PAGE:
Alabama survived a sloppy effort before putting away Colorado State in a 31-6 win.
One week after a grueling victory over Texas A&M, top-ranked Alabama endured a sloppy effort before putting away Colorado State for a 31-6 victory.
Nick Saban’s club was without several key contributors on both sides of the ball, but it was the offense that was his biggest source of frustration against the Rams.
Meanwhile, Jim McElwain’s program is clearly still in the rebuilding stages, but his club pushed the two-time defending national champions deep into the fourth quarter.
What are the main takeaways from the matchup between Alabama and Colorado State?
Colorado State’s defense entered this game facing a big disadvantage against a bigger, stronger and more athletic Alabama offense.
However, the Rams defense made life miserable for AJ McCarron and Co. Defensive tackle Calvin Tonga, linebacker Aaron Davis and corner Bernard Blake all had strong games against the Tide.
In particular, Tonga was a part of a defensive line that helped limit Alabama to just 66 yards on the ground.
If the Rams can stay healthy and play with the type of effort they displayed against the Tide, they have a chance to make some noise entering Mountain West Conference play.
Freshman tight end O.J. Howard continues to be a major receiving threat just three games into his college career.
The 6’6”, 237-pound Howard hauled in three passes for 38 yards, and McCarron missed him on another deep route over the middle late in the second quarter.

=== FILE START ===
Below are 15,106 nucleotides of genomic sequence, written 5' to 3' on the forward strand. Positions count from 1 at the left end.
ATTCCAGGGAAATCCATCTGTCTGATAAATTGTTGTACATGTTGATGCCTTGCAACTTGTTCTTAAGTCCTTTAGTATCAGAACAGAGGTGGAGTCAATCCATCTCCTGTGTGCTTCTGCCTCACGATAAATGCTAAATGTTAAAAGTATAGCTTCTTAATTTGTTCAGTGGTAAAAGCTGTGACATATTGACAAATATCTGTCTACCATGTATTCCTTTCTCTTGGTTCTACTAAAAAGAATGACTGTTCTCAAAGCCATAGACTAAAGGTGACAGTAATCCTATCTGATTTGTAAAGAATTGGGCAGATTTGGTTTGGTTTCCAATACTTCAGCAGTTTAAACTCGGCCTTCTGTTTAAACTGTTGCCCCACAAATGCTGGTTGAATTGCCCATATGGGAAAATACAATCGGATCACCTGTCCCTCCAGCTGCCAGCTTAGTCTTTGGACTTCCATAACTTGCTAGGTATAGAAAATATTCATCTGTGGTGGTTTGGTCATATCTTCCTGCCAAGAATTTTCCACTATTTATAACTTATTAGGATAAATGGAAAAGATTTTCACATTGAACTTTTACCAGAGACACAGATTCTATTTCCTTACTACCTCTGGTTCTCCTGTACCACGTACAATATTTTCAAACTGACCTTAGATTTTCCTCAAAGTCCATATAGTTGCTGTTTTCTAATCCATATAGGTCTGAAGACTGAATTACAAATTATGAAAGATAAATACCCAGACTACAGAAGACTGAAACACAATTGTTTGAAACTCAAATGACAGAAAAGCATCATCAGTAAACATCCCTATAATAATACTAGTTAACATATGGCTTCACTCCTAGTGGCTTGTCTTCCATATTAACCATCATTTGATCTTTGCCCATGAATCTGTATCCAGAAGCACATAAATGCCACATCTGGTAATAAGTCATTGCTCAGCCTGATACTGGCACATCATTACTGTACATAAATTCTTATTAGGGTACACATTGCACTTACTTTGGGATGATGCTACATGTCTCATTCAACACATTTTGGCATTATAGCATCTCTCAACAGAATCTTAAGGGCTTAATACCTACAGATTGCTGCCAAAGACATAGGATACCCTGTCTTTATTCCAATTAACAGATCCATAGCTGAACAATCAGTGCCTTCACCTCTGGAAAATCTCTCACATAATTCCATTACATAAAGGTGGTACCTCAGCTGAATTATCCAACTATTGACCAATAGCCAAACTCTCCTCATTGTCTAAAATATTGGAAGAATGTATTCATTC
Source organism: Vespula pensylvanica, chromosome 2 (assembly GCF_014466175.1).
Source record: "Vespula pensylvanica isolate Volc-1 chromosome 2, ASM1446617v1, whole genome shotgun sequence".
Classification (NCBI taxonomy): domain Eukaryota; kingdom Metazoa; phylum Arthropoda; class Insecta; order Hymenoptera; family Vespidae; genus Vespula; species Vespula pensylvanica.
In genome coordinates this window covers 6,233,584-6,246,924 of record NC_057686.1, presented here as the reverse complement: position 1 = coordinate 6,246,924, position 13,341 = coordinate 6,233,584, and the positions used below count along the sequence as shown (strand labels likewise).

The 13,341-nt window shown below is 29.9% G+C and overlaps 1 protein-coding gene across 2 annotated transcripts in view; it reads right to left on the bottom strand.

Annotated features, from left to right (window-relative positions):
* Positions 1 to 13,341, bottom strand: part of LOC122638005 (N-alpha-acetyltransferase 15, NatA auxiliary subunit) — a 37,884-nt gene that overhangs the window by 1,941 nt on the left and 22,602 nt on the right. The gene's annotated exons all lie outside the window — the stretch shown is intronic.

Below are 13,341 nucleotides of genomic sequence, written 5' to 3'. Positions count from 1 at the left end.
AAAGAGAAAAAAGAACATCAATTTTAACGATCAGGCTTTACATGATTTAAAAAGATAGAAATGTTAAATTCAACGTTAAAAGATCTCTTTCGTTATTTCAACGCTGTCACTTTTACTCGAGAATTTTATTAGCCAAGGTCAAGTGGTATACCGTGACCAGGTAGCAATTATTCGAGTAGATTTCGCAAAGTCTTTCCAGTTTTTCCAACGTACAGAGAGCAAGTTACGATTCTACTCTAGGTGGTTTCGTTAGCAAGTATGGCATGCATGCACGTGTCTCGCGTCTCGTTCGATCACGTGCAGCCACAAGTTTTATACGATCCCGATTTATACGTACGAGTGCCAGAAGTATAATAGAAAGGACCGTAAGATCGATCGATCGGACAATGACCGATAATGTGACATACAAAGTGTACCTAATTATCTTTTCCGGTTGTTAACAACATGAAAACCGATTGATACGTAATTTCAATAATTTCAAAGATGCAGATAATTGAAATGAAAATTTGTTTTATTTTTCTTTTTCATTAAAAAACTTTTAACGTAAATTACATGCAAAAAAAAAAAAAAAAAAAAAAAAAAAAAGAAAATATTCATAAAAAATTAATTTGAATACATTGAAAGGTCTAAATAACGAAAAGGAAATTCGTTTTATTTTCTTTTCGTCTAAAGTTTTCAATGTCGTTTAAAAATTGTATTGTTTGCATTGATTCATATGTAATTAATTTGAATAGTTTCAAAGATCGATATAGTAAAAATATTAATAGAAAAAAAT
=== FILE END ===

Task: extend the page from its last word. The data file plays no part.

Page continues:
Howard’s presence as a receiving threat is another added dimension to an offense loaded with skill talent at wideout and running back.
Down 17-0 entering the third quarter, Colorado State proceeded to dominate the first 15 minutes of the second half.
Colorado State outgained Alabama 127-47 in the third quarter, but it was unable to find the end zone on two scoring drives that penetrated deep into Tide territory.
On the first scoring drive, McElwain curiously called for a draw play facing a 3rd-and-long.
Considering that scoring opportunities are scarce against a team as good as the Tide are on defense, the Rams buried their chances to pull off an upset by settling for field goals.
After a relatively quiet freshman season, Collins has started the 2013 season with a bang. He’s become a fixture as the Tide’s sixth defensive back in dime sets, and he’s also been a heat-seeking missile on special teams as a gunner.
Collins entered the game against the Rams as the team’s second-leading tackler behind C.J. Mosley, and he was active all night long, making plays against the run when he was in the box and displaying his range late in the game to record a pair of pass breakups.
Considering his versatility and his ability to make plays all over the field, expect Collins’ role to grow moving forward.
Despite a showing that was better than most expected, the harsh reality for McElwain is that his program leaves Tuscaloosa sitting at 1-3 on the season.